This is the fourth DVD in this series and the second looking at Lennon and McCartney’s solo output. The previous disc looked at the period 1967-1972 and was a disappointment for McCartney fans, being very Lennon orientated. This disc is much more likely to appeal to Paul’s fans, than John’s, as John’s output came to a halt in the mid-Seventies, until his return with “Double Fantasy.”
The programme begins with the formation of Wings and “Wild Life.” Although this is pretty much dismissed, I love Paul’s early albums – “McCartney,” “Ram,” and “Wild Life”- and although I think they work better as albums, listened to in their entirety, there were some individual tracks that could have been discussed, surely! However, we then move on to “My Love,” giving Paul his first big solo hit and seeing him begin to regain control over his career. Denny Seiwell discusses Paul writing “Live and Let Die,” ‘in about ten minutes’ and it is clear that he is ready to go out and work again. Good to hear Denny Seiwell and Denny Laine interviewed and worth getting the DVD just for their contributions.
John, meanwhile, had released “Mind Games,” (The “NYC” album is dismissed by the panel as pretty much just an embarrassment). Mind Games is described by the experts as “weak,” (you will certainly not always agree with their opinions!) but there are, at least, some songs discussed. You do feel it is a shame that Paul’s early albums were not given the same attention in the earlier DVD, but “Mind Games,” is certainly a good album.
“Band On the Run,” is the next album offer and the beginning of the problems with Wings, which led to many changing line-up’s over the decade. John was heading into his infamous ‘Lost Weekend,” and Klaus Voorman returns in this DVD to discuss that period and Paul’s role in reuniting John and Yoko. “Walls and Bridges,” and his “Rock and Roll” albums are discussed. “Walls and Bridges” is my favourite of John’s solo albums and it is good to hear that the critics on the panel also feel it merits more attention than it usually gets.
At this point, Wings were poised to become one of the biggest bands of the Seventies and there is a critical appraisal of “Venus and Mars,” “Wings at the Speed of Sound,” “Wings Over America,” “London Town,” “Back to the Egg,” and the demise of Wings. Among individual songs looked at are, “Junior’s Farm,” “Listen to What the Man Said” and “Mull of Kintyre.” Again, it is really good to have Denny Laine’s input about those years. The end of Wings saw Paul back as a solo performer and the release of “McCartney II” which, of course, contains the excellent “Coming Up,” and “Waterfalls.” It is suggested that "Coming Up" was the song which gave Lennon the challenge he needed to get back in the studio and so, we move on to Lennon's. "Double Fantasy."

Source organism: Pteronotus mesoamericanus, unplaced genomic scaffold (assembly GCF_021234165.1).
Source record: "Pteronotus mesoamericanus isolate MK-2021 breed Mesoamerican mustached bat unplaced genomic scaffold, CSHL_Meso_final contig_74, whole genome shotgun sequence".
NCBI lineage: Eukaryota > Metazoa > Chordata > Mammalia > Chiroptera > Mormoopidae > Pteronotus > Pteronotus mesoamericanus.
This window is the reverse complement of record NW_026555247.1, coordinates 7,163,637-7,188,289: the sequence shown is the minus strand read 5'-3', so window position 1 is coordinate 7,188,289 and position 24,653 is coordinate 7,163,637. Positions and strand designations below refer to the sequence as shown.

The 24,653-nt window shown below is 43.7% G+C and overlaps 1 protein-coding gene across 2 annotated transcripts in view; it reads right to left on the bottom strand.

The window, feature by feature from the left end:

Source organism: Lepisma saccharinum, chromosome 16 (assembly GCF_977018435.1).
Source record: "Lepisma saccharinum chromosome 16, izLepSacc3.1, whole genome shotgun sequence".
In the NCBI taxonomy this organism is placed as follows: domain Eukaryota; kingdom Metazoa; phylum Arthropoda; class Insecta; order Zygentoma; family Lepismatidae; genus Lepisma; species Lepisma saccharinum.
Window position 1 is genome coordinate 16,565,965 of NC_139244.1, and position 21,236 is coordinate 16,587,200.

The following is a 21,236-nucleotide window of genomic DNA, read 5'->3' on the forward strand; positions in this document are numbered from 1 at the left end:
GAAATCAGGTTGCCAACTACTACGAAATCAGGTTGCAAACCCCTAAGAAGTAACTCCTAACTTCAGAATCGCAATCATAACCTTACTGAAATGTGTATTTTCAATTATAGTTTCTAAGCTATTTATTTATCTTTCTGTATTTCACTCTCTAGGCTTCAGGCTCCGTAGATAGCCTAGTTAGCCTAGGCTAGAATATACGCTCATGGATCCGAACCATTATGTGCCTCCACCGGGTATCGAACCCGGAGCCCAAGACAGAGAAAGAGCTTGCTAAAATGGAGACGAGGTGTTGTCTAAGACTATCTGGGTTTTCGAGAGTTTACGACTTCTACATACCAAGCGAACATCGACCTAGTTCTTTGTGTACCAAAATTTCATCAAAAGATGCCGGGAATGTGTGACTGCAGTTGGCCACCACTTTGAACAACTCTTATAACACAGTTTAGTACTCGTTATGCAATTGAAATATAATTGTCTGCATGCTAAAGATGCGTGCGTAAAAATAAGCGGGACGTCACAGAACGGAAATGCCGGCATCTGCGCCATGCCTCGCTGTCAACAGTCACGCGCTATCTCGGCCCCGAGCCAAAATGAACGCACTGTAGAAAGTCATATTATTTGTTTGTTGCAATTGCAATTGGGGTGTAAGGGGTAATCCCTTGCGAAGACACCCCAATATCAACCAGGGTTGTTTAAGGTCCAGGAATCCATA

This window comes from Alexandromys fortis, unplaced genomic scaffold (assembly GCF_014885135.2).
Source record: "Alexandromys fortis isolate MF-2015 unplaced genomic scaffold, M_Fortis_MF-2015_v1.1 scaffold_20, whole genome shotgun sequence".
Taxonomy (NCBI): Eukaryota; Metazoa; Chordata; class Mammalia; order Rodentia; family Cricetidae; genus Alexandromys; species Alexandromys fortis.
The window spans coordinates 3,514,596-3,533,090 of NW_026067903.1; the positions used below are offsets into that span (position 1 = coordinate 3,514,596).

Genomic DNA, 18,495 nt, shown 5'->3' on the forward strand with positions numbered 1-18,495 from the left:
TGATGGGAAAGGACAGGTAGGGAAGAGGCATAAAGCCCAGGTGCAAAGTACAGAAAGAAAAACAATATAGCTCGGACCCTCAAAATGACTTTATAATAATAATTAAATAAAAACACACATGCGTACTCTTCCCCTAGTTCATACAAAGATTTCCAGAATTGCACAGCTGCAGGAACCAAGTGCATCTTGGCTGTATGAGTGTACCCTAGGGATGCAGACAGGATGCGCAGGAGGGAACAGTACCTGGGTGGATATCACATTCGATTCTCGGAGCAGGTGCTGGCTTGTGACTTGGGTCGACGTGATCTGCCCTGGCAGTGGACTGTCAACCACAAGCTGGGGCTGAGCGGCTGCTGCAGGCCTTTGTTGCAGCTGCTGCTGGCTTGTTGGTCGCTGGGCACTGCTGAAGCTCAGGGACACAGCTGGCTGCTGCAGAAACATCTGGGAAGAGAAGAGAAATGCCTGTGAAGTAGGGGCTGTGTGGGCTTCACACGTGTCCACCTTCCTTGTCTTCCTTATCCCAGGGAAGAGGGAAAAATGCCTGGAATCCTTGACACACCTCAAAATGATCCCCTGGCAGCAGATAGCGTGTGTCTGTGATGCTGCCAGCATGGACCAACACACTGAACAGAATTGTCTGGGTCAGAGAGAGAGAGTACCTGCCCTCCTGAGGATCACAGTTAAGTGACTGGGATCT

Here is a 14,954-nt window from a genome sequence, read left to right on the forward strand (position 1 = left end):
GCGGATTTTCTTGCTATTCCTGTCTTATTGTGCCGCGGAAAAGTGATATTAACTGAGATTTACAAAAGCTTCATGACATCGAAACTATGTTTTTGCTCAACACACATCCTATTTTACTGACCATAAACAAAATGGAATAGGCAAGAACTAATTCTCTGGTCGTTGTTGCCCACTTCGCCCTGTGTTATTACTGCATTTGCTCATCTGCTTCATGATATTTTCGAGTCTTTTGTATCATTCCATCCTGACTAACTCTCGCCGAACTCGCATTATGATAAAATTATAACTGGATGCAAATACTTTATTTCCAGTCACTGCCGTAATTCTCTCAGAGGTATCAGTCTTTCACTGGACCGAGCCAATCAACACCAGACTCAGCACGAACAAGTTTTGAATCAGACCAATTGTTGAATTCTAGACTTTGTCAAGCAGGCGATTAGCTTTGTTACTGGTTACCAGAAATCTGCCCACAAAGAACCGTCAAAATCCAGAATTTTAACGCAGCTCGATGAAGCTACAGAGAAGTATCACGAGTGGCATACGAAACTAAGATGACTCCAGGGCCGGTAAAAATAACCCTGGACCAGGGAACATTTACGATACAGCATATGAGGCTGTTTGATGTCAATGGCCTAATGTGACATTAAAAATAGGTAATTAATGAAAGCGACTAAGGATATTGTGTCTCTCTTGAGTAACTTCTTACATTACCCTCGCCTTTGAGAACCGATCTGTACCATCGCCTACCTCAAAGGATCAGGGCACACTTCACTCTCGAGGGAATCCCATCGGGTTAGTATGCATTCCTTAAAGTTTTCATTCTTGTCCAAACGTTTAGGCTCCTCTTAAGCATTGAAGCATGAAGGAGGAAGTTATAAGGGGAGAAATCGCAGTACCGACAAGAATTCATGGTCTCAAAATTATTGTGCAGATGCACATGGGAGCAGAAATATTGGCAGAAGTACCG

“Double Fantasy,” is given quite short shrift as an album. Even if, like me, you remember the lukewarm reception of the album in the short time between its release and John’s tragic, and untimely, death, it is still shocking to hear that album criticised. It was, at that time, everywhere and took on a certain emotional quality, which I still find hard to be objective about. Of course, though, that is the panel’s job and, even if you may not agree with everything they say (and I didn’t, often!), they are interesting to listen to. Taken together, the four DVD’s are essential watching for fans and are sure to be watched again and again.
Also, unlike the previous DVD, this has at least one included extra – an extended interview with Denny Laine – in which he puts aside rumours that he argued with Paul (rumours largely based on interviews he did for Geoffrey Giuliano’s revolting biography, “Blackbird”) and lets slip the news that he is writing an autobiography, while interestingly reassuring fans that he is not intending to be negative. Obviously, Laine has done little of note after Wings and is looking to get fans back on side. Personally, I would be interested in reading this when (if?) it is released and it is certainly good to get his take on Wings, as he was Paul’s collaborator during most of the Seventies.